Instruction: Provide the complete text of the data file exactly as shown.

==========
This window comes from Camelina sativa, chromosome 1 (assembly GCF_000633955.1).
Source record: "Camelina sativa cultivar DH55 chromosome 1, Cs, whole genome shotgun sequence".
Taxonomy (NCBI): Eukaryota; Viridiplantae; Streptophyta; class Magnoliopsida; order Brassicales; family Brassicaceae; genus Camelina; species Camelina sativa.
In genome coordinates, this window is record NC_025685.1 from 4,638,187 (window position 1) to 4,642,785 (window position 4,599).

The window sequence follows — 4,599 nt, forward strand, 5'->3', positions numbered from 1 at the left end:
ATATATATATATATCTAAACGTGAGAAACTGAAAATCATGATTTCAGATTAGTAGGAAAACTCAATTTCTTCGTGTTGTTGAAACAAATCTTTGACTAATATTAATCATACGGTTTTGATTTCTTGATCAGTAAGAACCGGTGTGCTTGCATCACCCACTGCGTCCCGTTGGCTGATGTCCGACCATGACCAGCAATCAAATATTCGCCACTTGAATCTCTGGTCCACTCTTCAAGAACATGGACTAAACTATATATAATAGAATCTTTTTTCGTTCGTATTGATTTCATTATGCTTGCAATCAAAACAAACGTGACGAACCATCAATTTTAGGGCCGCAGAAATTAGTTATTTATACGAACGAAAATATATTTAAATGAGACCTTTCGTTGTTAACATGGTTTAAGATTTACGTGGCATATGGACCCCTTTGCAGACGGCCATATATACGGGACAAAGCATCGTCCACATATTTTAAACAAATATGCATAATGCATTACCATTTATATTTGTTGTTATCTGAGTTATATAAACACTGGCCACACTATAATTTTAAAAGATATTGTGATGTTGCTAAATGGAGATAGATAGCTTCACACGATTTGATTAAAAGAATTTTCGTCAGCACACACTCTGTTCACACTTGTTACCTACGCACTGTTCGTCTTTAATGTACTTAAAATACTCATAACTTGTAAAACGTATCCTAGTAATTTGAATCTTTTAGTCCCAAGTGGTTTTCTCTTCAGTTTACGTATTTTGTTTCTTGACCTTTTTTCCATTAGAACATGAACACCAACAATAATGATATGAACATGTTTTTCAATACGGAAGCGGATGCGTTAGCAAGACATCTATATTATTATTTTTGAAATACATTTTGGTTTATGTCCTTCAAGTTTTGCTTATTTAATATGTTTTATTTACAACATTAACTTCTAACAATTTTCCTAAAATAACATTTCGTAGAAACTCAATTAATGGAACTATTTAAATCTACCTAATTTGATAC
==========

This window comes from Camelina sativa, chromosome 1 (assembly GCF_000633955.1).
Source record: "Camelina sativa cultivar DH55 chromosome 1, Cs, whole genome shotgun sequence".
Taxonomy (NCBI): Eukaryota; Viridiplantae; Streptophyta; class Magnoliopsida; order Brassicales; family Brassicaceae; genus Camelina; species Camelina sativa.
In genome coordinates, this window is record NC_025685.1 from 4,638,187 (window position 1) to 4,642,785 (window position 4,599).

The window sequence follows — 4,599 nt, forward strand, 5'->3', positions numbered from 1 at the left end:
ATATATATATATATCTAAACGTGAGAAACTGAAAATCATGATTTCAGATTAGTAGGAAAACTCAATTTCTTCGTGTTGTTGAAACAAATCTTTGACTAATATTAATCATACGGTTTTGATTTCTTGATCAGTAAGAACCGGTGTGCTTGCATCACCCACTGCGTCCCGTTGGCTGATGTCCGACCATGACCAGCAATCAAATATTCGCCACTTGAATCTCTGGTCCACTCTTCAAGAACATGGACTAAACTATATATAATAGAATCTTTTTTCGTTCGTATTGATTTCATTATGCTTGCAATCAAAACAAACGTGACGAACCATCAATTTTAGGGCCGCAGAAATTAGTTATTTATACGAACGAAAATATATTTAAATGAGACCTTTCGTTGTTAACATGGTTTAAGATTTACGTGGCATATGGACCCCTTTGCAGACGGCCATATATACGGGACAAAGCATCGTCCACATATTTTAAACAAATATGCATAATGCATTACCATTTATATTTGTTGTTATCTGAGTTATATAAACACTGGCCACACTATAATTTTAAAAGATATTGTGATGTTGCTAAATGGAGATAGATAGCTTCACACGATTTGATTAAAAGAATTTTCGTCAGCACACACTCTGTTCACACTTGTTACCTACGCACTGTTCGTCTTTAATGTACTTAAAATACTCATAACTTGTAAAACGTATCCTAGTAATTTGAATCTTTTAGTCCCAAGTGGTTTTCTCTTCAGTTTACGTATTTTGTTTCTTGACCTTTTTTCCATTAGAACATGAACACCAACAATAATGATATGAACATGTTTTTCAATACGGAAGCGGATGCGTTAGCAAGACATCTATATTATTATTTTTGAAATACATTTTGGTTTATGTCCTTCAAGTTTTGCTTATTTAATATGTTTTATTTACAACATTAACTTCTAACAATTTTCCTAAAATAACATTTCGTAGAAACTCAATTAATGGAACTATTTAAATCTACCTAATTTGATAC